Bioneers, fueled by cider doughnuts, enjoy the city

NEW BEDFORD — The Bioneers by the Bay conference brought a festive air to downtown New Bedford on Saturday as a diverse crowd explored all that the seventh annual gathering had to offer. Children played in the street, vendors set up booths with colorful crafts and a bright fall day provided casual visitors an invitation to explore the events taking place at several downtown locations.
“I was surprised by the beauty of the downtown the first time I came to Bioneers,” said Beka Hoffman from Hopkinton, a fan who was attending her third conference. “It’s wonderful to see the youth involved and all the diversity that New Bedford has.”
Presented by the Marion Institute and titled ‘Connecting for Change’ the conference focuses on seeking solutions to social and environmental problems. Sustainability, social justice, health and spirituality were some of the topics addressed on Saturday.
Keynote speakers on the Zeiterion stage provide the big draw for most of those registering for the three-day conference. Its spirit was captured by a remark from guest speaker Satish Kumar who told his audience: “The realists have made a real mess of the world. It’s time to give the idealists a chance.”
Jeremiah Wallack of Petersham, an environmental educator, has been at every Bioneers conference in New Bedford and those in San Francisco before that. “Bioneers is it,” he said. “It’s the solution side of the environmental movement.”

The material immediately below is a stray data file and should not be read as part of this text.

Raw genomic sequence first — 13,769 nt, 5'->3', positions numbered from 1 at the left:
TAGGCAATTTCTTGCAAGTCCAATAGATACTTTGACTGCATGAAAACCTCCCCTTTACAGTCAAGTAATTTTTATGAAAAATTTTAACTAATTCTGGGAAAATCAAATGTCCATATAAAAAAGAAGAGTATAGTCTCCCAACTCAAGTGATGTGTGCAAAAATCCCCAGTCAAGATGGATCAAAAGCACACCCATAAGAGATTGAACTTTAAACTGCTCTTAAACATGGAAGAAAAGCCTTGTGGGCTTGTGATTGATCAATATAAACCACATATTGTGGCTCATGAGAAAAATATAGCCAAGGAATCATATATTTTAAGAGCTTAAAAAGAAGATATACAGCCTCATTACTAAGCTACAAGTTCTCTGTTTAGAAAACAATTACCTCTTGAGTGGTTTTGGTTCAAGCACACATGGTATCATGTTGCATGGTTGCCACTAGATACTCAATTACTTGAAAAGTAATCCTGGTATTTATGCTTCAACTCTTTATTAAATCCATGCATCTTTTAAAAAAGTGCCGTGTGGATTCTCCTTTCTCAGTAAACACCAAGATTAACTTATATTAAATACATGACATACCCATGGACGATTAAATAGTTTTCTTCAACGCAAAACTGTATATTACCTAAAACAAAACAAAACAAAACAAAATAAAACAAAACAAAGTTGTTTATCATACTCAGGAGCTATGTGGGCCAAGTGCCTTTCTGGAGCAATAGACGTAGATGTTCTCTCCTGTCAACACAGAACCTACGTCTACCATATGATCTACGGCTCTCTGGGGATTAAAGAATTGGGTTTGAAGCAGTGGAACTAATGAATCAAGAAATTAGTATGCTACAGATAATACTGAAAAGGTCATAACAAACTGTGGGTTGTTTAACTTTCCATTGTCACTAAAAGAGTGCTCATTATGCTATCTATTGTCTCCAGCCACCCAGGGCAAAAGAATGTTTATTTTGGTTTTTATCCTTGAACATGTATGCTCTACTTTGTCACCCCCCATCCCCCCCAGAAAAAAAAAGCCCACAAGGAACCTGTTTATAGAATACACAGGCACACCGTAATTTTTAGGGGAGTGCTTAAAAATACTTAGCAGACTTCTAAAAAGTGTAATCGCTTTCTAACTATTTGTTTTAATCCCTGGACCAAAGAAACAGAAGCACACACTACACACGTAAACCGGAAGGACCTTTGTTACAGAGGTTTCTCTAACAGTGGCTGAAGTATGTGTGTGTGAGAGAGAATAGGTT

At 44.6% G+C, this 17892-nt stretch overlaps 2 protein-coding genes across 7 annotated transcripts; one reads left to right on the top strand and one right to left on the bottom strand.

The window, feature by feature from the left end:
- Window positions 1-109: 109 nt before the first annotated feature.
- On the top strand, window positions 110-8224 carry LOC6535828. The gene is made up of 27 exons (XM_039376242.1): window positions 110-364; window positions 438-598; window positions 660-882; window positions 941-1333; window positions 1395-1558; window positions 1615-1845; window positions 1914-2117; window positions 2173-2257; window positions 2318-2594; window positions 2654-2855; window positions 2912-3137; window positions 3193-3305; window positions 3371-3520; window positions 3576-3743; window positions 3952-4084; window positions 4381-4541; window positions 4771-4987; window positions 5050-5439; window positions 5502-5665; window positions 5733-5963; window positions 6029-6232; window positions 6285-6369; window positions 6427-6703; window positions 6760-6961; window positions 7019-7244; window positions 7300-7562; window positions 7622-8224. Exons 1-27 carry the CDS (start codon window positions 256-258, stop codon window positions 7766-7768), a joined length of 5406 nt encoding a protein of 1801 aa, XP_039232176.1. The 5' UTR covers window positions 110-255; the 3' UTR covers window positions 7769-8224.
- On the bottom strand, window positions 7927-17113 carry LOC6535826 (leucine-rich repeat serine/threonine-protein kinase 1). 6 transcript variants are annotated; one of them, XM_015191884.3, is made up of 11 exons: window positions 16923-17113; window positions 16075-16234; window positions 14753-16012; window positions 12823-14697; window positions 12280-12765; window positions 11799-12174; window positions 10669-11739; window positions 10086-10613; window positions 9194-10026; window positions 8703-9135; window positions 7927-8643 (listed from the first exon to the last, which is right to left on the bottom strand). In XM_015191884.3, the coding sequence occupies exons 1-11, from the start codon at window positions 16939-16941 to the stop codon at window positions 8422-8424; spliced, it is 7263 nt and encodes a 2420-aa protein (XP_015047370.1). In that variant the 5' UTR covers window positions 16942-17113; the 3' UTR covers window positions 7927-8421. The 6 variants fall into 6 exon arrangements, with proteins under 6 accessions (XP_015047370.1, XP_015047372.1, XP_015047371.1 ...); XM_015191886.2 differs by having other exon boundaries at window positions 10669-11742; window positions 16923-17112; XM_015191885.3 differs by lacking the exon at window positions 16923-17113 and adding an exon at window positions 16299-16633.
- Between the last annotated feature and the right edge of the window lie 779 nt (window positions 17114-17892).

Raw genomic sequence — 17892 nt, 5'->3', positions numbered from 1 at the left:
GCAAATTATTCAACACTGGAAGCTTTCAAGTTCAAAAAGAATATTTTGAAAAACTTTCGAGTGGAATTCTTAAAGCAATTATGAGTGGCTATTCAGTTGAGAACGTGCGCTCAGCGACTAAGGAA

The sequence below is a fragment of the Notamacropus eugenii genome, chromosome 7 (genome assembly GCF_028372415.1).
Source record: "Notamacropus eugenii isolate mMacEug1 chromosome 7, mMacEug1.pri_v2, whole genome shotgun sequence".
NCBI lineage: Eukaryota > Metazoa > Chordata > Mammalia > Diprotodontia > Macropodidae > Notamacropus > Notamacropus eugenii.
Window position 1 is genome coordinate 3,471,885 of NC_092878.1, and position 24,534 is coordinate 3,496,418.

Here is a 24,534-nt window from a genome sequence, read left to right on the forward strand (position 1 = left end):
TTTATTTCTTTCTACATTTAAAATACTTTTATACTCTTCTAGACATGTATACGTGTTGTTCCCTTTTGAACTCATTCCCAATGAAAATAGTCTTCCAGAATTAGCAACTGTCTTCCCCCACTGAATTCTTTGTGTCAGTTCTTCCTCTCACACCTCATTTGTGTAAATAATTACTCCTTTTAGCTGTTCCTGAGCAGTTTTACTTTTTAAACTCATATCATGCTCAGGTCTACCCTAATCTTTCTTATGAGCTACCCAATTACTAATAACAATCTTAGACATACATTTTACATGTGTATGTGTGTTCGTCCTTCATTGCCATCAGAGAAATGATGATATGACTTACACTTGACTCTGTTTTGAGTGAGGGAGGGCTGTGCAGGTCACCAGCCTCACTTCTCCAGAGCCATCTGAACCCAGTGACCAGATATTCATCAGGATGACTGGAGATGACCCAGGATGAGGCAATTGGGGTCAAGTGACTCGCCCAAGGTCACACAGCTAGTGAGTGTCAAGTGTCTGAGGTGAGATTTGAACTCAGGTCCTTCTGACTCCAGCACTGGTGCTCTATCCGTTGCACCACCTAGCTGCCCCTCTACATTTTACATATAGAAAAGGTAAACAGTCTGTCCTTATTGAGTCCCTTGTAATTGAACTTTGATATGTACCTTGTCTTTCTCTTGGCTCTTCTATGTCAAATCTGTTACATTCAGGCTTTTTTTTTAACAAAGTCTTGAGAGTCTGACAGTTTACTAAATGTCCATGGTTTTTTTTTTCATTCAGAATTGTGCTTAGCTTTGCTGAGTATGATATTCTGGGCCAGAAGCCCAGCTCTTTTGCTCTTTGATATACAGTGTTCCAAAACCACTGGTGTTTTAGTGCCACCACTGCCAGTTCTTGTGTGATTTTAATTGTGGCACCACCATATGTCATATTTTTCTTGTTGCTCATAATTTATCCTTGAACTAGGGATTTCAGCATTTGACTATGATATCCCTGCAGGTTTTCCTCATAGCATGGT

In addition to the formal program, a variety of activities were planned to appeal to a younger audience. These ranged from a workshop on making hula-hoops at Wing’s Court to an open playground area for children outside the Zeiterion.
Artisans and vendors set up booths on Purchase Street and reported brisk business, particularly the Great Cape Baking Company from Marston Mills which was frying cider donuts in canola oil. “Bioneers love cider donuts,” said Patience Thomas as she rolled another hot donut in sugar.
Inside an adjacent tent a workshop on crop production was taking place next to an exhibit on beekeeping, and nearby a film was shown using a projector powered by two bicycles.
Conference director Glenn Oliveira surveyed the lively scene and said he was pleased with the progress the conference has made each year.
“I think these outside activities offer a great entry point for local people who want to come down and check it out,” he said.
October 23, 2011 12:00 AM
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